Autonomous or semi-autonomous vehicles are becoming more and more popular these days. At the same time, more accidents involving these vehicles are making the news. Many of these accidents are high-speed collisions and several have had tragic results. On December 29 alone, two accidents involving vehicles with autopilot technology killed three people. When these accidents hurt or kill people, someone is legally responsible for the harm that has been caused, whether that someone is the driver or the auto manufacturer. If you have been injured in an accident involving a vehicle with autopilot or driver-assist technology, you should reach out promptly to an experienced Chicago car accident attorney about your case. Your skillful attorney can help you do the discovery necessary to find those truly responsible and hold them accountable.

Two different December accidents – both involving Tesla vehicles and both involving fatalities – have once again brought Tesla’s autopilot feature into the spotlight. In one accident, a 23-year-old woman was riding with her 25-year-old husband when their Tesla Model 3 slammed into the rear of a parked fire truck along Interstate 70 in rural Putnam County, Indiana. In that accident, which occurred just before 8:00 a.m., several emergency vehicles (including the fire truck) were parked in the left lane to deal with an earlier incident. All of the emergency vehicles had their flashing lights on. Despite that, the Tesla barreled into the fire truck “at a high rate of speed,” according to Car and Driver.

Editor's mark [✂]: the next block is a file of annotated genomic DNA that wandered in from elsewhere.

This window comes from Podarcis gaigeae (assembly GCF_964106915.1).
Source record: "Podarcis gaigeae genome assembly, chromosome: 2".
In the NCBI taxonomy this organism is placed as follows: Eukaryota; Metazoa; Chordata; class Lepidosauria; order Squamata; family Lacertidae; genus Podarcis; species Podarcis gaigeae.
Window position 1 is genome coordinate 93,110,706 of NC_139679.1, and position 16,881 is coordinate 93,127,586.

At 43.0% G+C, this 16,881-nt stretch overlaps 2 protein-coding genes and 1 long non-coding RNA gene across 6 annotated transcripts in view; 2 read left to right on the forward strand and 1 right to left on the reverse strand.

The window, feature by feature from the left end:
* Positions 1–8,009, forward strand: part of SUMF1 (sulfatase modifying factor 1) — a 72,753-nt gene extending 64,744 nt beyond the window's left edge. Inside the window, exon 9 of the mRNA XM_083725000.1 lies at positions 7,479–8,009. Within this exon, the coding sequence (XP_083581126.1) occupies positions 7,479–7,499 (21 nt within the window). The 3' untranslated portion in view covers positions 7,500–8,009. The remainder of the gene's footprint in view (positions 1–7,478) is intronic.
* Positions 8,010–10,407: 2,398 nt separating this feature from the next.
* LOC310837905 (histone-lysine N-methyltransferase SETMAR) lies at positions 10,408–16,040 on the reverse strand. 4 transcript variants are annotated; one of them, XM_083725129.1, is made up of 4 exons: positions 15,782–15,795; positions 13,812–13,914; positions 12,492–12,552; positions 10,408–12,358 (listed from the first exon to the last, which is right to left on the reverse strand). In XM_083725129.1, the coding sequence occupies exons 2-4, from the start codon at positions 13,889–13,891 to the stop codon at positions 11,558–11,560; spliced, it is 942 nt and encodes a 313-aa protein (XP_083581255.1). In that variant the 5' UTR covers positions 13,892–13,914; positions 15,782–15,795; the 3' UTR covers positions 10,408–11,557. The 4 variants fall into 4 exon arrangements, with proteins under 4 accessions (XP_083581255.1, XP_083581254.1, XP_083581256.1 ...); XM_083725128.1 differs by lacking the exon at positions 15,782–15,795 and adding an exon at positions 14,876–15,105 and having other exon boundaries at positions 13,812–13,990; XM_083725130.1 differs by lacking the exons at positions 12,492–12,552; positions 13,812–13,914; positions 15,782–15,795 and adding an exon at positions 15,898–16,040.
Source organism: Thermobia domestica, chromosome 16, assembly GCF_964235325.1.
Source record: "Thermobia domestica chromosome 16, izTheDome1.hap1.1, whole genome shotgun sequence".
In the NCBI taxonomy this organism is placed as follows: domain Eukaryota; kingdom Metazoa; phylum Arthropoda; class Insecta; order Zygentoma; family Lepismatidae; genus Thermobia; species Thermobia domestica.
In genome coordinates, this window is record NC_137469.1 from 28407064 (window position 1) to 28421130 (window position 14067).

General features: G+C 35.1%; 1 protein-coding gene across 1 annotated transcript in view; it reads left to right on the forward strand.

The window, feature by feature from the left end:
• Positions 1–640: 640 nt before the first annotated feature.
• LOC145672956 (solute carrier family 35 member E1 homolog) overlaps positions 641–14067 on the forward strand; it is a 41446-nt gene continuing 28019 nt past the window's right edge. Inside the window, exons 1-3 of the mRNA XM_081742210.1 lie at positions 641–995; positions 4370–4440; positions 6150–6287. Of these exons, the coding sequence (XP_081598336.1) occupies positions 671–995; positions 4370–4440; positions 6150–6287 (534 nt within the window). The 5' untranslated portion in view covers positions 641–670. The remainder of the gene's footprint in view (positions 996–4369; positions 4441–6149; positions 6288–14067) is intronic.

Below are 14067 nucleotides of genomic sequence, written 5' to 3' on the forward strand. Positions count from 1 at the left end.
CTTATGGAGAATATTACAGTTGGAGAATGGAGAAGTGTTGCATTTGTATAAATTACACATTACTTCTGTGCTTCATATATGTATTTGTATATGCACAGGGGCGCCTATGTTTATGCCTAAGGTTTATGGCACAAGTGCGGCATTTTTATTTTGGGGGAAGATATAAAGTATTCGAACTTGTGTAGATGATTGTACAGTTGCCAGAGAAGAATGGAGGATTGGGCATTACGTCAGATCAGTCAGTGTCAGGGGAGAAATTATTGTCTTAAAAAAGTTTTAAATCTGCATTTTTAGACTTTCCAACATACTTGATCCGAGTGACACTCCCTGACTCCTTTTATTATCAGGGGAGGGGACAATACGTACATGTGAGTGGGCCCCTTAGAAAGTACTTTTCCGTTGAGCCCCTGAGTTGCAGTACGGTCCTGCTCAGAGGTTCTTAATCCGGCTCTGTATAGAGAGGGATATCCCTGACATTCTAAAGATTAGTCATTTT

In the other accident, a speeding Tesla Model S ran a red light in Southern California and crashed into a Honda Civic, killing the two occupants of the Honda. Reports indicate that these are not completely isolated incidents. The U.S. National Highway Traffic Safety Administration has, according to Reuters, investigated nearly two dozen accidents that involved self-driving or “driver assist” systems. More than half of those (14) involved a Tesla vehicle, with the Indiana crash representing the 14th.

Continue reading

In the past, this blog has informed readers about how they may potentially be able hold their rideshare service like Uber or Lyft liable for negligence for injuries riders suffer as a result of the rideshare service contracting with a driver that the service knew or should have known was unsafe. That type of liability, where an entity is held liable for negligently hiring and/or training a driver, even if that driver is an independent contractor, is not something that is limited to situations involving rideshare services. This technique may also be an important element of your successful Chicago truck accident case against a transportation company for the injuries you suffered as a result of an unsafe truck driver. Whether you were hurt by an unsafe Uber driver or an unsafe trucker, there may be many different ways to get the compensation you deserve, not just from the driver but from the entity that put that unsafe driver on the road.